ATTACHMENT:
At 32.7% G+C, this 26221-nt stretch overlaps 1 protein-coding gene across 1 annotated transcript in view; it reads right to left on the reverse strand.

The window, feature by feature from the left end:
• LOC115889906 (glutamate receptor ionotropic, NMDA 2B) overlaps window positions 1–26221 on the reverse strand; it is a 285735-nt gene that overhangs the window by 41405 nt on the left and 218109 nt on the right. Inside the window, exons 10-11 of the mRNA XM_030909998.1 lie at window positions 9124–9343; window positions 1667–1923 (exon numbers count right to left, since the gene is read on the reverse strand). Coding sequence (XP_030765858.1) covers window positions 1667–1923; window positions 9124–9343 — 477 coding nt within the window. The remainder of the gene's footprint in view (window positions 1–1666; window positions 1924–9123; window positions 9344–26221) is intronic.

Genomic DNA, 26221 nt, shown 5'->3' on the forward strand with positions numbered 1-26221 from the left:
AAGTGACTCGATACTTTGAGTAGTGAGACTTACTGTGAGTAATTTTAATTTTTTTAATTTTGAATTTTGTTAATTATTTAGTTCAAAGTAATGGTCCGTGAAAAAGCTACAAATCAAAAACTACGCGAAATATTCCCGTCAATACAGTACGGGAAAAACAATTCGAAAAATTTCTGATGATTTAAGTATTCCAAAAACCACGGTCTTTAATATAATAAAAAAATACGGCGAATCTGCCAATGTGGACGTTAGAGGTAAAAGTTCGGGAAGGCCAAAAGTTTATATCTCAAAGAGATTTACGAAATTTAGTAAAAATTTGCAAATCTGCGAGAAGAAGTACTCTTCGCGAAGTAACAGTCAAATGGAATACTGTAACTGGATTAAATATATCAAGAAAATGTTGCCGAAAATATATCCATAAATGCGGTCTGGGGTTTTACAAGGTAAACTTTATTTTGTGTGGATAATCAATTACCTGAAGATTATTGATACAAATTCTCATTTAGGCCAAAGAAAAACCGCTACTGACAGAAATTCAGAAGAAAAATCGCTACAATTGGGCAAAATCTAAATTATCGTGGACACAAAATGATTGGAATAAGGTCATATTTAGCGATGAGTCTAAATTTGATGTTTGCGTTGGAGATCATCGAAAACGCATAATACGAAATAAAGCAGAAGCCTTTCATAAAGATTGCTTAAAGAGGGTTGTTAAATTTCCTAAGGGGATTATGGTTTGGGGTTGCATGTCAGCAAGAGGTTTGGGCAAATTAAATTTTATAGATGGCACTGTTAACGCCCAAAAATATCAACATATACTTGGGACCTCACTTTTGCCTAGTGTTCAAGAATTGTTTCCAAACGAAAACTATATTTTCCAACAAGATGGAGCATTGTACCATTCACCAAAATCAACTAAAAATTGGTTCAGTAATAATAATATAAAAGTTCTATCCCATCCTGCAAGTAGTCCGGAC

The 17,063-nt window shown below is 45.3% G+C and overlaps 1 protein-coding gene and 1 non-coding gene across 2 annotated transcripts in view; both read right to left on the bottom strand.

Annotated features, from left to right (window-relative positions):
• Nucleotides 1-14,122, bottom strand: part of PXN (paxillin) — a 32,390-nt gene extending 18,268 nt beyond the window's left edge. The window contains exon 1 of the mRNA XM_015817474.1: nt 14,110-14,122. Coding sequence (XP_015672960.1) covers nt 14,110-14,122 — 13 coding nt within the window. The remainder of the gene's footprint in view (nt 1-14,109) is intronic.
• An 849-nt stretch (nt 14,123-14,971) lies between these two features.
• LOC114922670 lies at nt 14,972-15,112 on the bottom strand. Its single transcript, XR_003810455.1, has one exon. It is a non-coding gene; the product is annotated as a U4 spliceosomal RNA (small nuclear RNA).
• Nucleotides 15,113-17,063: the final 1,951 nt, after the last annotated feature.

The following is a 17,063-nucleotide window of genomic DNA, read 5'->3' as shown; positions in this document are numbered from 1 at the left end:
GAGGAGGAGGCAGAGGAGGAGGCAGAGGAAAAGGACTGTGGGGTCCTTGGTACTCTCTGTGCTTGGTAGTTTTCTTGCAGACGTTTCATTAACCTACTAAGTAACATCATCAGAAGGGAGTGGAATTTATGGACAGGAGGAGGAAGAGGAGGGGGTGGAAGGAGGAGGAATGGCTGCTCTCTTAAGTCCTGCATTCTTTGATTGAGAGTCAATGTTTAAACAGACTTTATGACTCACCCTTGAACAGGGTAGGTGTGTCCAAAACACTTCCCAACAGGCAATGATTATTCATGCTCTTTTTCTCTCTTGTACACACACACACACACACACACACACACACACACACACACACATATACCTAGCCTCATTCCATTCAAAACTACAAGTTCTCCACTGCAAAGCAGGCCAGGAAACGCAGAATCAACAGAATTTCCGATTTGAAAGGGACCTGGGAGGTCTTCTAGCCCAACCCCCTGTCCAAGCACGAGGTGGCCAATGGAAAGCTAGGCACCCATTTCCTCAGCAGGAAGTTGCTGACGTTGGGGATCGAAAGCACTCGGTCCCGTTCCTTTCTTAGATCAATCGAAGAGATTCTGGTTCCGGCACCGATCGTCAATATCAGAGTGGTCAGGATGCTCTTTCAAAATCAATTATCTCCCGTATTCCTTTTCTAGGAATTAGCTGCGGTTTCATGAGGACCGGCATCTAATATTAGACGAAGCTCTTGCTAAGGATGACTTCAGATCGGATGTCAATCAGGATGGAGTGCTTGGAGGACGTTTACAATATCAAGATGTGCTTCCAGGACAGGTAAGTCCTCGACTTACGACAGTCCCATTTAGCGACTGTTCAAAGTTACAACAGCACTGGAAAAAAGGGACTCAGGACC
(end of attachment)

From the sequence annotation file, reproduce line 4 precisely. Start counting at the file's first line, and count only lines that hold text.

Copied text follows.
Genomic DNA, 26221 nt, shown 5'->3' on the forward strand with positions numbered 1-26221 from the left: